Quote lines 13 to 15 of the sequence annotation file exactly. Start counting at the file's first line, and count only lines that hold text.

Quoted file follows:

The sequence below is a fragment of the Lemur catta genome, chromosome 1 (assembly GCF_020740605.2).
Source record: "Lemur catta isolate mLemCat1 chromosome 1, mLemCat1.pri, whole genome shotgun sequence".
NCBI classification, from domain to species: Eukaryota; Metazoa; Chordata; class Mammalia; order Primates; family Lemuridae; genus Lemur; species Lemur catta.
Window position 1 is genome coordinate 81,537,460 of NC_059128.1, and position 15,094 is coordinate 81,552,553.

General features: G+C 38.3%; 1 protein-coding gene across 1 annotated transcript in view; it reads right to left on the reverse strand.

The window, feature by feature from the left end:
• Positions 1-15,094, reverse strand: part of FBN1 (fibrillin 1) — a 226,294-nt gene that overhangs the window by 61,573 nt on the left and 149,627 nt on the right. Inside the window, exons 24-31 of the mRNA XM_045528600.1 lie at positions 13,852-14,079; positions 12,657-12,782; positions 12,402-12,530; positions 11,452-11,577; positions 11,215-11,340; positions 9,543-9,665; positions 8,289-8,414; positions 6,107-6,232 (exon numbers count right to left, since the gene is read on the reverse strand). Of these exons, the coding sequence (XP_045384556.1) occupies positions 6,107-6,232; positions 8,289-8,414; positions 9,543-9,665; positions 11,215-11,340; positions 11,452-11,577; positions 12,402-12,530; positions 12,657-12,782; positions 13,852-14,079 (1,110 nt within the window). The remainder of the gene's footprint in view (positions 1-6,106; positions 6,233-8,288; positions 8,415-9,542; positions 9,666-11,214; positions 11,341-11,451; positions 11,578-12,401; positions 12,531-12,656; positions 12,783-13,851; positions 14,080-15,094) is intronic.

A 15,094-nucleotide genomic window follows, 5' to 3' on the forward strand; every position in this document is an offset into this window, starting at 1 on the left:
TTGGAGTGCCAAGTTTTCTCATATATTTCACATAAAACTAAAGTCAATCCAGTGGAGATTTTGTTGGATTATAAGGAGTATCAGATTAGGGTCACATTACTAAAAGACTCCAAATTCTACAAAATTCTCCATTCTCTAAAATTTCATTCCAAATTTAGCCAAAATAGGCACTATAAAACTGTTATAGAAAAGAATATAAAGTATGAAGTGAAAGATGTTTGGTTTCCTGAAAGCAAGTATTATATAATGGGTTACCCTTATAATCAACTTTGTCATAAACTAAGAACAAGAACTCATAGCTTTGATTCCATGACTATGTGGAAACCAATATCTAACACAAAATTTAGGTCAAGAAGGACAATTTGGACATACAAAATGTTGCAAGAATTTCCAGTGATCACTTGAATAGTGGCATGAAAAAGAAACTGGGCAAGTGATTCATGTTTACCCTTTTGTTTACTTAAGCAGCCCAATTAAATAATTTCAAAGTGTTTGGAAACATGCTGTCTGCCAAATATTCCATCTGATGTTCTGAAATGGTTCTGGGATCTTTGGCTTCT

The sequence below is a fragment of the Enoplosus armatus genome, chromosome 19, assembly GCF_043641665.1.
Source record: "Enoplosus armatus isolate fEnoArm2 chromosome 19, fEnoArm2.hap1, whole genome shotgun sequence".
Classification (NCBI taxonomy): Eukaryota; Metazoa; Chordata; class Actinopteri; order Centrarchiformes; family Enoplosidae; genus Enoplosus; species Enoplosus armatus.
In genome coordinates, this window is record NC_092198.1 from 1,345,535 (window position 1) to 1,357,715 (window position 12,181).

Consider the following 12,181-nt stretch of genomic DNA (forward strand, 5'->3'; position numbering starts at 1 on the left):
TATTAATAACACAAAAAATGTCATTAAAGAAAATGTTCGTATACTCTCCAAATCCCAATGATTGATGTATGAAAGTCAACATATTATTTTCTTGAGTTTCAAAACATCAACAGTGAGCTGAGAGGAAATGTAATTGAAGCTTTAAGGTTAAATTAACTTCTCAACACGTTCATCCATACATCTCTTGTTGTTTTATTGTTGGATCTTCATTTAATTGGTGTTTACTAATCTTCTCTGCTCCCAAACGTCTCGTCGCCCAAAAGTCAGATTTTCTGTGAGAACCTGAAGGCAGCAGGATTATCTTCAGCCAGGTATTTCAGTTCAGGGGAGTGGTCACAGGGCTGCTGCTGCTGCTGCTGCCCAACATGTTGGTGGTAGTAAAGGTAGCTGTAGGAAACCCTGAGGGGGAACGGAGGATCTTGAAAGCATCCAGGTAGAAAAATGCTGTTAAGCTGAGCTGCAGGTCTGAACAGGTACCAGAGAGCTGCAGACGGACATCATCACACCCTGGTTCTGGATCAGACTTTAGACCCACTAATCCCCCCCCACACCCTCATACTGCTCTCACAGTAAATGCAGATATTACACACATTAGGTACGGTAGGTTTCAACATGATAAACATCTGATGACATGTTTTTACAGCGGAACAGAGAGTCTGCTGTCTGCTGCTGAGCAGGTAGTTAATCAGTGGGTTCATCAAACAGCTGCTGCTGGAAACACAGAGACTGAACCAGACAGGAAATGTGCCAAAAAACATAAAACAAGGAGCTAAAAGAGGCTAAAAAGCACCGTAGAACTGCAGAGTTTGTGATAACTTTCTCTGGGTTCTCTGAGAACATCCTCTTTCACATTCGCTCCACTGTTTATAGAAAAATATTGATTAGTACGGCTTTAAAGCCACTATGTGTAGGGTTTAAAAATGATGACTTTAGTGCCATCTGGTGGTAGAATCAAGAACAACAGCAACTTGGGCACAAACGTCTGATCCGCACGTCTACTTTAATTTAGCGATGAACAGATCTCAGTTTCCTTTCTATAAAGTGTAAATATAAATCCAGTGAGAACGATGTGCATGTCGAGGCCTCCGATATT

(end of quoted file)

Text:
In genome coordinates, this window is record NC_092198.1 from 1,345,535 (window position 1) to 1,357,715 (window position 12,181).

Consider the following 12,181-nt stretch of genomic DNA (forward strand, 5'->3'; position numbering starts at 1 on the left):
TATTAATAACACAAAAAATGTCATTAAAGAAAATGTTCGTATACTCTCCAAATCCCAATGATTGATGTATGAAAGTCAACATATTATTTTCTTGAGTTTCAAAACATCAACAGTGAGCTGAGAGGAAATGTAATTGAAGCTTTAAGGTTAAATTAACTTCTCAACACGTTCATCCATACATCTCTTGTTGTTTTATTGTTGGATCTTCATTTAATTGGTGTTTACTAATCTTCTCTGCTCCCAAACGTCTCGTCGCCCAAAAGTCAGATTTTCTGTGAGAACCTGAAGGCAGCAGGATTATCTTCAGCCAGGTATTTCAGTTCAGGGGAGTGGTCACAGGGCTGCTGCTGCTGCTGCTGCCCAACATGTTGGTGGTAGTAAAGGTAGCTGTAGGAAACCCTGAGGGGGAACGGAGGATCTTGAAAGCATCCAGGTAGAAAAATGCTGTTAAGCTGAGCTGCAGGTCTGAACAGGTACCAGAGAGCTGCAGACGGACATCATCACACCCTGGTTCTGGATCAGACTTTAGACCCACTAATCCCCCCCCACACCCTCATACTGCTCTCACAGTAAATGCAGATATTACACACATTAGGTACGGTAGGTTTCAACATGATAAACATCTGATGACATGTTTTTACAGCGGAACAGAGAGTCTGCTGTCTGCTGCTGAGCAGGTAGTTAATCAGTGGGTTCATCAAACAGCTGCTGCTGGAAACACAGAGACTGAACCAGACAGGAAATGTGCCAAAAAACATAAAACAAGGAGCTAAAAGAGGCTAAAAAGCACCGTAGAACTGCAGAGTTTGTGATAACTTTCTCTGGGTTCTCTGAGAACATCCTCTTTCACATTCGCTCCACTGTTTATAGAAAAATATTGATTAGTACGGCTTTAAAGCCACTATGTGTAGGGTTTAAAAATGATGACTTTAGTGCCATCTGGTGGTAGAATCAAGAACAACAGCAACTTGGGCACAAACGTCTGATCCGCACGTCTACTTTAATTTAGCGATGAACAGATCTCAGTTTCCTTTCTATAAAGTGTAAATATAAATCCAGTGAGAACGATGTGCATGTCGAGGCCTCCGATATT